British Finance Minister George Osborne has warned that Brexit would trigger tax hikes and spending cuts across the UK.
Osborne, who is campaigning for Britain to remain in the EU, made the remarks Wednesday as stock markets plunged on the prospect of Brexit.
He said that funding for schools, hospitals and the army would be slashed if the pro-Brexit side prevails.
"Quitting the EU would hit investment, hurt families and harm the British economy," he said in released remarks.
"I would have a responsibility to try to restore stability to the public finances and that would mean an emergency budget where we would have to increase taxes and cut spending."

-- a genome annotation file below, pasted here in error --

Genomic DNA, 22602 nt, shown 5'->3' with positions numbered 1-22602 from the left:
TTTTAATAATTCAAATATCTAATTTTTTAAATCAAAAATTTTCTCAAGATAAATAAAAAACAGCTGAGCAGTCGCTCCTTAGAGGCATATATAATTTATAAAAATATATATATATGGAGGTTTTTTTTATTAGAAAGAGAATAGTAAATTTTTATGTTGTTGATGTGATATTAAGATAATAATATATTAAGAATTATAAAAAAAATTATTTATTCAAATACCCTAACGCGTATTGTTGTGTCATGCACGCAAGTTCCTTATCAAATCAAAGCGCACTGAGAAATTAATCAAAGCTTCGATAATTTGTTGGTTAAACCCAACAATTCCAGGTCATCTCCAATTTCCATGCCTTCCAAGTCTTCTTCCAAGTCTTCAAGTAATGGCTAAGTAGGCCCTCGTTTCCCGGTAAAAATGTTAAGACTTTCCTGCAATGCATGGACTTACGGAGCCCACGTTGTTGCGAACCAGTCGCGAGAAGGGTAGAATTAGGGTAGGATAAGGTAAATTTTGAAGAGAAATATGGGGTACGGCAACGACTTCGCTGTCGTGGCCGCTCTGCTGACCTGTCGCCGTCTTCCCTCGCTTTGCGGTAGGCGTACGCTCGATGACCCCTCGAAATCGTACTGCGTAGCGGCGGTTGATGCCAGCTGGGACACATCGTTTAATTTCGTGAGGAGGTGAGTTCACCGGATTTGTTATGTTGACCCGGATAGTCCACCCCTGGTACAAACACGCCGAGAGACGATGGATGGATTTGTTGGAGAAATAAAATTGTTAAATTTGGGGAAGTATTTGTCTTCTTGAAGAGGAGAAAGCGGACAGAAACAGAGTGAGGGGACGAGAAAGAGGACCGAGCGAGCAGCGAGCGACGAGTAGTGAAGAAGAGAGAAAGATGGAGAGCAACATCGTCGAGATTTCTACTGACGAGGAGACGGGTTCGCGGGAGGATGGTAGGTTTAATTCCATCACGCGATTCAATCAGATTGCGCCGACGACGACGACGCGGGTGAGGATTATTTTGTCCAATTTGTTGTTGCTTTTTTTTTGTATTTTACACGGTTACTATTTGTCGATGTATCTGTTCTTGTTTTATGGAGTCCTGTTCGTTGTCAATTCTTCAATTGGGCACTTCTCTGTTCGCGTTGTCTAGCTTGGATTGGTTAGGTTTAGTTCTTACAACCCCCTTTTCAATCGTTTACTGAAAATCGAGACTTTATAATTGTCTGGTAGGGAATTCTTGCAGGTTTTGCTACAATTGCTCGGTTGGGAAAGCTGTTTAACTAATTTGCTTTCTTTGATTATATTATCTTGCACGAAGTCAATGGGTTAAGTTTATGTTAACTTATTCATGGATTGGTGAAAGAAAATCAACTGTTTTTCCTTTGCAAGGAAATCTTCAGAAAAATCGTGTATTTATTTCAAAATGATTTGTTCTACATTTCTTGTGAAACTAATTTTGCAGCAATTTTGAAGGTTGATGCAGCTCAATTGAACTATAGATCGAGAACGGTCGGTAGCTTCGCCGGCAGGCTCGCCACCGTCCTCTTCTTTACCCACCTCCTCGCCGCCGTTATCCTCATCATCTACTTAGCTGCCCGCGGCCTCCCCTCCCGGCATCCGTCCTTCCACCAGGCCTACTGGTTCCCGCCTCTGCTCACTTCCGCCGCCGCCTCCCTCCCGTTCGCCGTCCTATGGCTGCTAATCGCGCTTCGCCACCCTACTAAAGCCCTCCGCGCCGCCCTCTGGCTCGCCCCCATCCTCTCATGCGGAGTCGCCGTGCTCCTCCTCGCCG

He also said leaving the EU would create a 30 billion-pound hole in national finances, adding, as a result, the basic rate of income tax would increase, inheritance tax would be raised, and the budget for services including the National Health Service (NHS) would be reduced.
Britons will vote on June 23 on whether or not it should stay in the EU. The decision has far-reaching consequences for both the country and the 28-member bloc.
According to two recent opinion polls, “Leave” and “Remain” campaigns will have a very close contest in the upcoming referendum, as polls results stand at about 50-50.
British Prime Minister David Cameron, who supports the “Remain” camp, said on Sunday that “if we vote to come out, we are putting ourselves deliberately in a less good economic position in our absolute key market.”